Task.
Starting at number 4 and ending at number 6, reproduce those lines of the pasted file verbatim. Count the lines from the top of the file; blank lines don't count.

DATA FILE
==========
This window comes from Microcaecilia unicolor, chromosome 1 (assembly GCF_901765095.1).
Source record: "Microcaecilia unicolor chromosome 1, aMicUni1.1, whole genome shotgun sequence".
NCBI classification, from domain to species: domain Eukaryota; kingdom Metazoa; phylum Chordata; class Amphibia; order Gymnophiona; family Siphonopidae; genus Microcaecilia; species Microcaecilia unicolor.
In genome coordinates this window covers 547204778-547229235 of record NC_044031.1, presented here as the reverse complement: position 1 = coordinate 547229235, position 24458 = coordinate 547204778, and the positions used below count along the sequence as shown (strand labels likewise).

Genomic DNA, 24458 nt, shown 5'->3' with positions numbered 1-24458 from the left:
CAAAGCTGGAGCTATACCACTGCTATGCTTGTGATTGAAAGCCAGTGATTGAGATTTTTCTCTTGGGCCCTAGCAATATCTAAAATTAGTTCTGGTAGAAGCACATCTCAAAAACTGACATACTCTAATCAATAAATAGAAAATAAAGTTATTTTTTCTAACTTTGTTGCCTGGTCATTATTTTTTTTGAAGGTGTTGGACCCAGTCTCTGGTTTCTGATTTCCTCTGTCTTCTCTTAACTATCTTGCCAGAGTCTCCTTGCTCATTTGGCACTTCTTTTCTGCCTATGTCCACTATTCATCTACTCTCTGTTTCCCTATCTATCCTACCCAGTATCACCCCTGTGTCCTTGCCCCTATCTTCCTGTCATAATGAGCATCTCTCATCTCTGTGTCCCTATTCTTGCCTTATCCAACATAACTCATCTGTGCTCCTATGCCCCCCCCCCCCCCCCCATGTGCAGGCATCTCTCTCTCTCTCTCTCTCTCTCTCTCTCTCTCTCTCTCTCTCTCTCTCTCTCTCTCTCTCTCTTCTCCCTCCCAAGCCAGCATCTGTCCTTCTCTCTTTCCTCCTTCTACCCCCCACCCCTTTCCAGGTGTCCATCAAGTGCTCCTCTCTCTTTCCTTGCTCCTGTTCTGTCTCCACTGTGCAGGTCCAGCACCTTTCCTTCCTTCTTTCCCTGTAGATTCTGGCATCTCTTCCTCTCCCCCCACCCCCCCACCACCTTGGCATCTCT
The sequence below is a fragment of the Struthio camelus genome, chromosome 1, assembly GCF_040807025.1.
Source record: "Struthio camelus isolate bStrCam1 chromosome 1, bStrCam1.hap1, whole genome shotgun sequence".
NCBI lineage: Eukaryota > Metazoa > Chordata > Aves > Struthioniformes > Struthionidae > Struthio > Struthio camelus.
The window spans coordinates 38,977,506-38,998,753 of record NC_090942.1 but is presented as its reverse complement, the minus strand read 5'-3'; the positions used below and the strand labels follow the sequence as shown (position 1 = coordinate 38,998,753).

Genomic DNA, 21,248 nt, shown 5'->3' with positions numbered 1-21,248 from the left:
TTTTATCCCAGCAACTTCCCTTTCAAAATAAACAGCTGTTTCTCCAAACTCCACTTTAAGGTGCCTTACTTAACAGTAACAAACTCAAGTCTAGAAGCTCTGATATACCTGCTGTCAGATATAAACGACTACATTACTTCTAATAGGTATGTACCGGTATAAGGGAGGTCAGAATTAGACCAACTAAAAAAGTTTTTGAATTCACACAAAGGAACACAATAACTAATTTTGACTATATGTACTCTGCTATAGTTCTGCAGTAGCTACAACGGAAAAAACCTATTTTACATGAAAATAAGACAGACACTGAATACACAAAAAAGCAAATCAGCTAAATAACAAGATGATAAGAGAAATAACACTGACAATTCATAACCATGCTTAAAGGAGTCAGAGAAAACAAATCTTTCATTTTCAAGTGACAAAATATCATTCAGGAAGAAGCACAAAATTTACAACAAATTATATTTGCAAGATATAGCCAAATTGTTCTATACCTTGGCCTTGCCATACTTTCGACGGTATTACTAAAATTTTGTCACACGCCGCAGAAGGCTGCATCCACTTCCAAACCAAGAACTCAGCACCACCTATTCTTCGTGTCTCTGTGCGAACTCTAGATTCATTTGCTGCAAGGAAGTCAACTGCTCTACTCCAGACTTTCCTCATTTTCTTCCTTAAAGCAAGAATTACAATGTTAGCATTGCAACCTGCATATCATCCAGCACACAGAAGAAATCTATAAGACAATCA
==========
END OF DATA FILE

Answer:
In genome coordinates this window covers 547204778-547229235 of record NC_044031.1, presented here as the reverse complement: position 1 = coordinate 547229235, position 24458 = coordinate 547204778, and the positions used below count along the sequence as shown (strand labels likewise).

Genomic DNA, 24458 nt, shown 5'->3' with positions numbered 1-24458 from the left:
CAAAGCTGGAGCTATACCACTGCTATGCTTGTGATTGAAAGCCAGTGATTGAGATTTTTCTCTTGGGCCCTAGCAATATCTAAAATTAGTTCTGGTAGAAGCACATCTCAAAAACTGACATACTCTAATCAATAAATAGAAAATAAAGTTATTTTTTCTAACTTTGTTGCCTGGTCATTATTTTTTTTGAAGGTGTTGGACCCAGTCTCTGGTTTCTGATTTCCTCTGTCTTCTCTTAACTATCTTGCCAGAGTCTCCTTGCTCATTTGGCACTTCTTTTCTGCCTATGTCCACTATTCATCTACTCTCTGTTTCCCTATCTATCCTACCCAGTATCACCCCTGTGTCCTTGCCCCTATCTTCCTGTCATAATGAGCATCTCTCATCTCTGTGTCCCTATTCTTGCCTTATCCAACATAACTCATCTGTGCTCCTATGCCCCCCCCCCCCCCCCCATGTGCAGGCATCTCTCTCTCTCTCTCTCTCTCTCTCTCTCTCTCTCTCTCTCTCTCTCTCTCTCTCTCTCTCTCTTCTCCCTCCCAAGCCAGCATCTGTCCTTCTCTCTTTCCTCCTTCTACCCCCCACCCCTTTCCAGGTGTCCATCAAGTGCTCCTCTCTCTTTCCTTGCTCCTGTTCTGTCTCCACTGTGCAGGTCCAGCACCTTTCCTTCCTTCTTTCCCTGTAGATTCTGGCATCTCTTCCTCTCCCCCCACCCCCCCACCACCTTGGCATCTCT